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Senate Question Time – Rakhine State, Myanmar

June 24, 2013

Australian aid at work in Rakhine State

Australian aid at work in Rakhine State

Senator BISHOP (Western Australia):

Can the Minister update the Senate on the situation in Rakhine State, Myanmar?

Senator BOB CARR (New South Wales – Minister for Foreign Affairs):

In June and October last year, communal violence broke out in Rakhine State between Buddhists and Muslim Rohingya.

– The Rohingya are a stateless minority and the vast majority do not have citizenship rights.

The conflict resulted in 192 deaths, the destruction of over 8,000 homes and the displacement of more than 140,000 people, mostly Rohingya.

Australia is encouraging all efforts to find a solution to the situation in Rakhine State – one that respects the rights of all people.

I have stressed in conversations with President Thein Sein and Foreign Minister Wunna the importance of resolving ethnic and sectarian unrest.

Australia has so far committed $5.8 million in humanitarian aid for Rakhine.

We are the third largest donor (behind the US and the UK).

Australia’s assistance is providing:

– food to 100,000 displaced people (through the World Food Programme);
– protection for 37,000 children who have been separated from their families (through Save the Children); and
– tents and emergency shelter to 32,000 people who have fled or lost their homes (through UNHCR).

Our aid is also providing blankets, clothes and mosquito nets for 14,000 people living in temporary shelters (through CARE).

The rainy season is making living conditions harder and poses increased health threats.

Our most recent commitment of $1.5 million (June 4) is helping UNICEF to provide 40,000 people with safe drinking water and better sanitation.

Australia is also providing $5 million to support peace-building in conflict affected regions

– including providing Australian expertise to the Myanmar Peace Centre.

I hope to visit Myanmar again in July to discuss conditions in Rakhine State with Government officials.

Senator BISHOP (Western Australia):

How is Australia supporting development in Myanmar in the long-term?

Senator BOB CARR (New South Wales – Minister for Foreign Affairs):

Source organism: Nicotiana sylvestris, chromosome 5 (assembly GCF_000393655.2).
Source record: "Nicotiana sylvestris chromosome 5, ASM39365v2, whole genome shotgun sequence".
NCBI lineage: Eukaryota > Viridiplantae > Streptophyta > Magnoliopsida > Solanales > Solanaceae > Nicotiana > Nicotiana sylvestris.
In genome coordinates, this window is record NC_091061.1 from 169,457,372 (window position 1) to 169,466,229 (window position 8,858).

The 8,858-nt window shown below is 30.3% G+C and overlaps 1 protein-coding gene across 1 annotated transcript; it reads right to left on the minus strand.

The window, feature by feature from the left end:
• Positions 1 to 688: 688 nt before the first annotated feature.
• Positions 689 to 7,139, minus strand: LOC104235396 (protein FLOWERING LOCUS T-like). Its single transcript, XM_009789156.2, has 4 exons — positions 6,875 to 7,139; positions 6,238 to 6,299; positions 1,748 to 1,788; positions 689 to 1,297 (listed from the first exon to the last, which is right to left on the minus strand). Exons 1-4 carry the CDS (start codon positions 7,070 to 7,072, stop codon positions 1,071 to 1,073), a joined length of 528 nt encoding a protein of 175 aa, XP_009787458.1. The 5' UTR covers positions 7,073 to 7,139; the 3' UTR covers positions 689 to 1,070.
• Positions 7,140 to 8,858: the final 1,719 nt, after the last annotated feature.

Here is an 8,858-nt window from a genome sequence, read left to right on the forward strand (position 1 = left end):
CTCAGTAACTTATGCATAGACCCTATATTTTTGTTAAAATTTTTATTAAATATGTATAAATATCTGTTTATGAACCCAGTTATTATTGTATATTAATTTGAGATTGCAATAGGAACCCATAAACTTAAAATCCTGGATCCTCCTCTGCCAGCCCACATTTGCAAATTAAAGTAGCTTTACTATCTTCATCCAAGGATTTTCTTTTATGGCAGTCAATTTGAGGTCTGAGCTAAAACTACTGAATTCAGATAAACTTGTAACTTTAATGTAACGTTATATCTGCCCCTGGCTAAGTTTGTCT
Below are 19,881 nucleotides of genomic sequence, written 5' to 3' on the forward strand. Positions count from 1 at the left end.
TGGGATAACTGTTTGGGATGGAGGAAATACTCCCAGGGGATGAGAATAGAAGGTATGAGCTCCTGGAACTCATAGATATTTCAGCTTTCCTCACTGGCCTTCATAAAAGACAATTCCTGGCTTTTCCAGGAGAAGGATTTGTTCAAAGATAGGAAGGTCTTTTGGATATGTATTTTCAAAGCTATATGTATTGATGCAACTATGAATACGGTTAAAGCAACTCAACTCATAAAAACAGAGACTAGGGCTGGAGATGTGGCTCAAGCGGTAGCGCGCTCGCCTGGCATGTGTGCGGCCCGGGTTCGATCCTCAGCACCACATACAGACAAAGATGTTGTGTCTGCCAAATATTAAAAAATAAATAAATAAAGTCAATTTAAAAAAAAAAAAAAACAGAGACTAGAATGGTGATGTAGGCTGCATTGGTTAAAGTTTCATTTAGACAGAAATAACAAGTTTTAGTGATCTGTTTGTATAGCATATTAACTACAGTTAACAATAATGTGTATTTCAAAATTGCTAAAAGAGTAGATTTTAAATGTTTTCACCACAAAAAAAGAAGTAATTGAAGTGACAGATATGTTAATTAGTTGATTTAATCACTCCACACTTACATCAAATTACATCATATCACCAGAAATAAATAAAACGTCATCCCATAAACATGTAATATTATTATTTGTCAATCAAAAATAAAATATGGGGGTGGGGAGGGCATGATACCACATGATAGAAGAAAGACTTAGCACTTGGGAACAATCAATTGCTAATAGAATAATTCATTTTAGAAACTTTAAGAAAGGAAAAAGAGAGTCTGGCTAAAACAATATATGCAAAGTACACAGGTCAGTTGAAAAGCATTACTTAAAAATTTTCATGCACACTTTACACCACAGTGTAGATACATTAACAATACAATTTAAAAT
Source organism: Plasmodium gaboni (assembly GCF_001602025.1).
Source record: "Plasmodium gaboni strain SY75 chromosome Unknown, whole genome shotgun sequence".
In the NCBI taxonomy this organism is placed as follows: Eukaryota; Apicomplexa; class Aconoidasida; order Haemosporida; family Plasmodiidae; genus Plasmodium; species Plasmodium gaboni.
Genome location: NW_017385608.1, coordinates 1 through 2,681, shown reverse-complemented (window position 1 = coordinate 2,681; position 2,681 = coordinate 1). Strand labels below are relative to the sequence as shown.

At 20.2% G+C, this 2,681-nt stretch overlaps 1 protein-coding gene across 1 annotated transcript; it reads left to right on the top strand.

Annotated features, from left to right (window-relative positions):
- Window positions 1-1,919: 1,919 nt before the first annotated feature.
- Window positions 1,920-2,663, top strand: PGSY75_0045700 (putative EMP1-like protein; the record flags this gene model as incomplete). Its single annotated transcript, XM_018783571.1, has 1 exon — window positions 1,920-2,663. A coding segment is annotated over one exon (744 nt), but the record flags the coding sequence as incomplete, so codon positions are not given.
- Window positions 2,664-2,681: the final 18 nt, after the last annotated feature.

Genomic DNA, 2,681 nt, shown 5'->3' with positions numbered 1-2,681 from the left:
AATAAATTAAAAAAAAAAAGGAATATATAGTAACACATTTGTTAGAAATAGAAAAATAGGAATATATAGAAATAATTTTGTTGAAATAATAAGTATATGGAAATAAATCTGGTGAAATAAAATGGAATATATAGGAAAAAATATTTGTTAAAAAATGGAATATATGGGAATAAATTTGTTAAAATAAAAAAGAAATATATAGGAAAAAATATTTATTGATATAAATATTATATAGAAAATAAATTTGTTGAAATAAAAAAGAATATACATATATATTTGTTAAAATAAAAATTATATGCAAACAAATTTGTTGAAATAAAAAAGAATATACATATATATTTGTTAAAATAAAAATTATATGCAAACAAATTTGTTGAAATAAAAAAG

As well as humanitarian assistance, Australian aid to Myanmar is targeted towards long-term development assistance to eliminate poverty.

Recent political reforms have improved the operating environment for donors, making it possible to increase our aid program to Myanmar.

Australia has invested $140 million in Myanmar over the past three years.

Next year alone, we will provide around $82 million in aid to Myanmar.

Australia’s support has so far

– treated 1.9 million people with malaria; 22,000 people with HIV; and 135,000 people with tuberculosis; and
– helped more than 900,000 children go to school including providing text books and stationery.

Our aid has also helped repair 1,100 primary schools and will provide 120 new Australia Awards this year for study in Australia.

Senator BISHOP (Western Australia):

Can the Minister update the Senate on the state of education in Myanmar?

Senator BOB CARR (New South Wales – Minister for Foreign Affairs):

Children in Myanmar face the prospect that they will have a lower level of education than their parents.

Successive generations have been affected by low government investment in education and a shortage of teachers.

In 2010, around one million children were not attending school, and only 54% of children completed primary school.

The Myanmar Government is undertaking a Comprehensive Education Review – the first in 30 years.

Australia co-chairs with UNICEF the working group which is overseeing the Review.

The Review will help to better target investment in education.

Australia has allocated $80 million over four years for education. This year alone, Australian funding

– provided 620,000 children with textbooks and writing materials;
– trained 9,000 teachers; and
– fed 37,500 children as an incentive to attend school.

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